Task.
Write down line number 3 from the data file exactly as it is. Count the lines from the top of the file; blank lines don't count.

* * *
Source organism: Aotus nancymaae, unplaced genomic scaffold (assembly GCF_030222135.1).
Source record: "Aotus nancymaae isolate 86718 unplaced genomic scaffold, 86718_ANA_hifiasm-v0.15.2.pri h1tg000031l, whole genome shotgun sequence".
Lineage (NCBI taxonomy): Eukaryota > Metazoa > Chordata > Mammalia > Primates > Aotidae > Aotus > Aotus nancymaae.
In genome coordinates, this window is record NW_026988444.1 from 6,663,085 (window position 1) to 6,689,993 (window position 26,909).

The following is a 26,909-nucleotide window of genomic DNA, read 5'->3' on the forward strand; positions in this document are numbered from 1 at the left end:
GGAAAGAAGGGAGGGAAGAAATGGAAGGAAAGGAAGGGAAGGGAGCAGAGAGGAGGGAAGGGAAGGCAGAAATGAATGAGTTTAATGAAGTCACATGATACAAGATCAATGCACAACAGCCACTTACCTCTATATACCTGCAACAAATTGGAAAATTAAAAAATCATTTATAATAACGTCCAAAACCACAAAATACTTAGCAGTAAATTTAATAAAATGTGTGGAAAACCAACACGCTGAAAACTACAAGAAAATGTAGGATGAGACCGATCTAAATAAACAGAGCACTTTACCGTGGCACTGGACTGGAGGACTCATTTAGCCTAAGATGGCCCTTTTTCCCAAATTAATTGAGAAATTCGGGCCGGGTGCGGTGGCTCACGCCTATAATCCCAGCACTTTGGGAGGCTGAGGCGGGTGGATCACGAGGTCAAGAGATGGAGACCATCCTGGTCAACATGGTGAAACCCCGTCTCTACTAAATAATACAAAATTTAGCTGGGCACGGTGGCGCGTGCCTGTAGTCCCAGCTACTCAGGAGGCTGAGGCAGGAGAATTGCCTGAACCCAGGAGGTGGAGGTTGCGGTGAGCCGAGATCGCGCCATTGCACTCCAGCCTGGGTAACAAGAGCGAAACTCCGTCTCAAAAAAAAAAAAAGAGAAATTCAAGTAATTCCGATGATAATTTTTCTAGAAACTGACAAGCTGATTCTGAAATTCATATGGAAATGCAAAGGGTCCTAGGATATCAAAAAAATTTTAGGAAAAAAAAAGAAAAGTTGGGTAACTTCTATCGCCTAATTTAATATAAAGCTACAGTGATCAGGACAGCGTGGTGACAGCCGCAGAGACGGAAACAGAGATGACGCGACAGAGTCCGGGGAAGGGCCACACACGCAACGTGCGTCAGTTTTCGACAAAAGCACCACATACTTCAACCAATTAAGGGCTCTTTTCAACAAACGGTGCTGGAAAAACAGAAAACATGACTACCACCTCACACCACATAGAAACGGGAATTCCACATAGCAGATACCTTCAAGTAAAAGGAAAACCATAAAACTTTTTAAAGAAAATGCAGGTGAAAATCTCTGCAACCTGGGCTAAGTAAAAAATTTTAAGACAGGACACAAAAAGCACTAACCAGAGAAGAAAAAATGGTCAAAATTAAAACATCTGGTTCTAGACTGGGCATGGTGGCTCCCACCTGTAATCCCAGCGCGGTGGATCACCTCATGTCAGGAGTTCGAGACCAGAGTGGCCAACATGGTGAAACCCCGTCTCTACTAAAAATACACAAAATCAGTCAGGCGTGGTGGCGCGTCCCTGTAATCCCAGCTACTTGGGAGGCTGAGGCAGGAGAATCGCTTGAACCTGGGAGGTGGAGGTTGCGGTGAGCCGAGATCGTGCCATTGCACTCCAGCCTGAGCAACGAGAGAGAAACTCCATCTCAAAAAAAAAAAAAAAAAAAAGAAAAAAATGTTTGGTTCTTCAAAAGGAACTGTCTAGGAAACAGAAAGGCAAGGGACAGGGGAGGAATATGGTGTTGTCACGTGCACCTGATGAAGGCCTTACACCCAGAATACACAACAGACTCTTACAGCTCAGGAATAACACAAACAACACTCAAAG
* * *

Lineage (NCBI taxonomy): Eukaryota > Metazoa > Chordata > Mammalia > Primates > Aotidae > Aotus > Aotus nancymaae.